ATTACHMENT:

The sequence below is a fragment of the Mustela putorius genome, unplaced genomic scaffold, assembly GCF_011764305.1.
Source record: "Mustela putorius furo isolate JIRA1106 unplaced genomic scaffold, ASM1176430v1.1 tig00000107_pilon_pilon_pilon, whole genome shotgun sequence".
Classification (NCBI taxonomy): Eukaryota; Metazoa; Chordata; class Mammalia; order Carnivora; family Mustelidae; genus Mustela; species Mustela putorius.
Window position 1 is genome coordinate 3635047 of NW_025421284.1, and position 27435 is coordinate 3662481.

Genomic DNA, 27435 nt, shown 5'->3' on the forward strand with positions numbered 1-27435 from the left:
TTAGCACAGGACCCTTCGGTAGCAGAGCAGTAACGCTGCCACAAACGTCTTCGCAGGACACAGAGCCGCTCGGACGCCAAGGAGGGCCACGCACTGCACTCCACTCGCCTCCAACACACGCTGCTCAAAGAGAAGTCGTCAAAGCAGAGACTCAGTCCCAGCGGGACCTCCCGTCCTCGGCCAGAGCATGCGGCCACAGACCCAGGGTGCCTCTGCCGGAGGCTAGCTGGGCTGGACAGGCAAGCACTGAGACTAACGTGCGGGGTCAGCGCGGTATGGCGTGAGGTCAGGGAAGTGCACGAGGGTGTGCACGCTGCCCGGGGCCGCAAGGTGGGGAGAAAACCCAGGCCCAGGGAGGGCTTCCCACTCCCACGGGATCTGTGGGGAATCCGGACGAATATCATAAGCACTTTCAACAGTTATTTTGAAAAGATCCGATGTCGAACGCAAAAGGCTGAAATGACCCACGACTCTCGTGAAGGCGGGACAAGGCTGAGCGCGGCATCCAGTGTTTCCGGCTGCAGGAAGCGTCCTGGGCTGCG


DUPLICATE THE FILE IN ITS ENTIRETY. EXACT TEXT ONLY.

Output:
The sequence below is a fragment of the Mustela putorius genome, unplaced genomic scaffold, assembly GCF_011764305.1.
Source record: "Mustela putorius furo isolate JIRA1106 unplaced genomic scaffold, ASM1176430v1.1 tig00000107_pilon_pilon_pilon, whole genome shotgun sequence".
Classification (NCBI taxonomy): Eukaryota; Metazoa; Chordata; class Mammalia; order Carnivora; family Mustelidae; genus Mustela; species Mustela putorius.
Window position 1 is genome coordinate 3635047 of NW_025421284.1, and position 27435 is coordinate 3662481.

Genomic DNA, 27435 nt, shown 5'->3' on the forward strand with positions numbered 1-27435 from the left:
TTAGCACAGGACCCTTCGGTAGCAGAGCAGTAACGCTGCCACAAACGTCTTCGCAGGACACAGAGCCGCTCGGACGCCAAGGAGGGCCACGCACTGCACTCCACTCGCCTCCAACACACGCTGCTCAAAGAGAAGTCGTCAAAGCAGAGACTCAGTCCCAGCGGGACCTCCCGTCCTCGGCCAGAGCATGCGGCCACAGACCCAGGGTGCCTCTGCCGGAGGCTAGCTGGGCTGGACAGGCAAGCACTGAGACTAACGTGCGGGGTCAGCGCGGTATGGCGTGAGGTCAGGGAAGTGCACGAGGGTGTGCACGCTGCCCGGGGCCGCAAGGTGGGGAGAAAACCCAGGCCCAGGGAGGGCTTCCCACTCCCACGGGATCTGTGGGGAATCCGGACGAATATCATAAGCACTTTCAACAGTTATTTTGAAAAGATCCGATGTCGAACGCAAAAGGCTGAAATGACCCACGACTCTCGTGAAGGCGGGACAAGGCTGAGCGCGGCATCCAGTGTTTCCGGCTGCAGGAAGCGTCCTGGGCTGCG